On the Farm: A love of the farming lifestyle and a century of rich history draws woman back to her family and the farm
CLIVE, Alta. — Louise Bell recently bought a quarter section of land at Clive and plans to move back to the farm, even though she’s reached an age where many people are slowing down.
“I need a purpose in life,” said the 74-year-old.
She currently lives in a condo in nearby Lacombe and has bought a small cabin through an online auction that she’s having moved to the farm next spring. She’ll plant a garden and intends to open a repurpose store.
“I’ll start my homestead.”
Bell’s new place is directly across the road from Shady Nook Farm where she lived with her husband, Ralph, for most of their 50 years of married life. It’s where they raised three sons.
Ralph passed away in August 2018 after a lengthy illness.
“He died at home,” she said. “I sit here with no regrets.”
Six weeks later, Bell moved into Lacombe.
The couple’s oldest son, Stacey, and his wife, Suzy, had taken over Shady Nook Farm in 2004. That made them the fourth generation of Bells to own and farm — land that Stacey’s great-grandparents bought in 1920.
Stacey Bell farms with his stepson, Corey Clark.
They maintain six quarters owned and 10 quarters of rented land. They’ll manage Louise’s new place as well.
Crops include barley, canola, wheat, triticale for silage, and hay.
Stacey runs a herd of more than 200 commercial cattle and another 200 purebred red and black Simmental.
The cattle are his favourite part of farming.
“I can waste a whole day looking at the cows,” he said, then added, “calving is a challenging time.”
Stacey and Suzy were recently recognized as a Lacombe County 100 Year Farm Family. COVID-19 protocols limited attendance at the event, but a few close friends and immediate family members were on hand.
Other well-wishers offered drive-by congratulations accompanied with some horn honking, common practices in these days of social distancing.
The morning celebration was bittersweet. Although Ralph was absent in body he was fondly remembered, and honoured with a minute of silence.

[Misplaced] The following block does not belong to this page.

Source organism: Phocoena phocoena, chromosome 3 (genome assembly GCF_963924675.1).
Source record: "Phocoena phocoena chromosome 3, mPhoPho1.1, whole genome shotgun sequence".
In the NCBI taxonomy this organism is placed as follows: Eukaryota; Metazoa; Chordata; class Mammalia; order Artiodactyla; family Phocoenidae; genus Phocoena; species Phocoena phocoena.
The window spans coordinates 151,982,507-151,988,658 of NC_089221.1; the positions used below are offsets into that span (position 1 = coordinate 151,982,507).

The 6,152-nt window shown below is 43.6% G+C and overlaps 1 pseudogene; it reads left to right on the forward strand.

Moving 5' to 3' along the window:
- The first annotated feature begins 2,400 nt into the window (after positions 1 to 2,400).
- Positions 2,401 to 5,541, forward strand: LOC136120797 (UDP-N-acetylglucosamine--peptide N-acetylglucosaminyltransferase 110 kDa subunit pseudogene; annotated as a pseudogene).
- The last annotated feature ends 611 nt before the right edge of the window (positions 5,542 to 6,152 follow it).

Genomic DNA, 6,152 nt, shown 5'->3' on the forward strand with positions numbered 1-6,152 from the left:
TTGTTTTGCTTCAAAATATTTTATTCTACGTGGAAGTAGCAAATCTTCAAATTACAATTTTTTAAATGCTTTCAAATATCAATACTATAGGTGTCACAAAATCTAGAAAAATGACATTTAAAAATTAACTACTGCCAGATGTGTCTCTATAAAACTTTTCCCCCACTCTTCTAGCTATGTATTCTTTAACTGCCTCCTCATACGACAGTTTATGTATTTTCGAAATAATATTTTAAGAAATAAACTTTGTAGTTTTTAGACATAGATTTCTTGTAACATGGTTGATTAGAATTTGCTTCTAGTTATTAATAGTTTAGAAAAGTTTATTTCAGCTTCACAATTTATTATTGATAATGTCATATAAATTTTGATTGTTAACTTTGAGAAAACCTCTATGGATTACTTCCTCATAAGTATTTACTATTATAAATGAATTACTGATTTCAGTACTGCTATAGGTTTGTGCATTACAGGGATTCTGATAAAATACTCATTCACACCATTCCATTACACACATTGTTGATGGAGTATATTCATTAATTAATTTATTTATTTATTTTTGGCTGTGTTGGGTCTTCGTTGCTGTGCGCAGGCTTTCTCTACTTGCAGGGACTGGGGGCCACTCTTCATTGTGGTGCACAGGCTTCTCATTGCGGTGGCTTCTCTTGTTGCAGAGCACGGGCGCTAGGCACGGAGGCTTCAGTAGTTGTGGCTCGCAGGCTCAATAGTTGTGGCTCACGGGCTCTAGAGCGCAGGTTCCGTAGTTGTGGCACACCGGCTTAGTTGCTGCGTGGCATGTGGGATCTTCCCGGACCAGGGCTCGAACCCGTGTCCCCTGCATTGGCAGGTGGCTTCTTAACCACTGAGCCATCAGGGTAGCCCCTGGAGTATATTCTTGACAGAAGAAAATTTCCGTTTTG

“My husband’s love was the land,” Bell said.
Ralph rotated crops with a goal to leave the land in better shape than how he found it.
“He accomplished that.”
She said she and Ralph managed the farm with the help of their sons.
“There’s a reason it’s called a family farm. Each generation required all members of the family to contribute in some way in the operation of the farm to make it viable.”
As well, outside help was also sometimes required. Neighbours helping neighbours was, and still is, common.
She recalled her boys’ younger years. At one time the family sold eggs to more than 60 families.
“They gathered eggs. They washed eggs. They packed eggs. They cleaned chicken pens.”
For a few years the family had feeder pigs, and she says they were known for growing hay.
Bell is the family historian. Although she has never met some of the Bell family ancestors, she knows their stories.
“Leo and Mary were the first generation.”
They ran a mercantile store in Clive. They sold it and bought the home quarter right on the outskirts of the village in 1920. The day after the sale closed, the mercantile burned down, along with another store, the post office, telephone office, Bank of Montreal, and Egg and Cream Shipping Depot.
“That first generation started a milk route in Clive,” said Louise. “Mary made hand-churned butter to sell on the milk route.”
It was Mary’s butter press that stamped “Shady Nook” on each block of butter. Shady Nook became the farm name.
The next generation, John and Nellie Bell, continued with the milk route, adding chocolate milk to their offerings, which also included eggs and cream.
“John and Nellie had an immense amount of sheep”, said Bell. “The hillside was white with sheep.” They also sold eggs for consumption and hatching eggs.
Then came Ralph and Louise. “We quit the milk route but sold eggs from the door.”
Bell said her favourite season on the farm is winter.
“It allowed us time for family fun — ski-dooing, skating, curling, tobogganing, building snowmen.
“And there’s nothing prettier than hoar frost,” she said. “That land that Ralph loved so much would get covered up with a blanket of snow and have a time to rest so it could get ready to grow again.”